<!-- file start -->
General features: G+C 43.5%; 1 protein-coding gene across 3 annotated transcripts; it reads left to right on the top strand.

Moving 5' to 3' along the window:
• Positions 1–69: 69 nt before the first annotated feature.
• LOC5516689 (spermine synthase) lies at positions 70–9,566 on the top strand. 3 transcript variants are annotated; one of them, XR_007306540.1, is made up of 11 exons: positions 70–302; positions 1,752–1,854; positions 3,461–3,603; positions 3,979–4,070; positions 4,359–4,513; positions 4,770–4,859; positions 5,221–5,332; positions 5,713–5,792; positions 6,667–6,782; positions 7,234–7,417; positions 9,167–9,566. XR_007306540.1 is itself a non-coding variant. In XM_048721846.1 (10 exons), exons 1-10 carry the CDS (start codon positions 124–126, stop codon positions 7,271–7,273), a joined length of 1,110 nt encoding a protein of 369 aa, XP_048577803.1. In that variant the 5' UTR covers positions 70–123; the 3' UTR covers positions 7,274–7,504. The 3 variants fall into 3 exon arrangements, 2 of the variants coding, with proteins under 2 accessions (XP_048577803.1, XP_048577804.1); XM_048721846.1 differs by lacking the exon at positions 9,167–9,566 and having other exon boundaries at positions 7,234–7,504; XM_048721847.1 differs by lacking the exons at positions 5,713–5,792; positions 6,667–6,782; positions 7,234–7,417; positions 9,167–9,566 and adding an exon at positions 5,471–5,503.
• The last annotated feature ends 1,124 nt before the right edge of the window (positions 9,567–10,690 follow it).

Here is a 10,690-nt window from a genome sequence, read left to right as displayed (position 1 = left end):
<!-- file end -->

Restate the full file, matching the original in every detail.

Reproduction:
General features: G+C 43.5%; 1 protein-coding gene across 3 annotated transcripts; it reads left to right on the top strand.

Moving 5' to 3' along the window:
• Positions 1–69: 69 nt before the first annotated feature.
• LOC5516689 (spermine synthase) lies at positions 70–9,566 on the top strand. 3 transcript variants are annotated; one of them, XR_007306540.1, is made up of 11 exons: positions 70–302; positions 1,752–1,854; positions 3,461–3,603; positions 3,979–4,070; positions 4,359–4,513; positions 4,770–4,859; positions 5,221–5,332; positions 5,713–5,792; positions 6,667–6,782; positions 7,234–7,417; positions 9,167–9,566. XR_007306540.1 is itself a non-coding variant. In XM_048721846.1 (10 exons), exons 1-10 carry the CDS (start codon positions 124–126, stop codon positions 7,271–7,273), a joined length of 1,110 nt encoding a protein of 369 aa, XP_048577803.1. In that variant the 5' UTR covers positions 70–123; the 3' UTR covers positions 7,274–7,504. The 3 variants fall into 3 exon arrangements, 2 of the variants coding, with proteins under 2 accessions (XP_048577803.1, XP_048577804.1); XM_048721846.1 differs by lacking the exon at positions 9,167–9,566 and having other exon boundaries at positions 7,234–7,504; XM_048721847.1 differs by lacking the exons at positions 5,713–5,792; positions 6,667–6,782; positions 7,234–7,417; positions 9,167–9,566 and adding an exon at positions 5,471–5,503.
• The last annotated feature ends 1,124 nt before the right edge of the window (positions 9,567–10,690 follow it).

Here is a 10,690-nt window from a genome sequence, read left to right as displayed (position 1 = left end):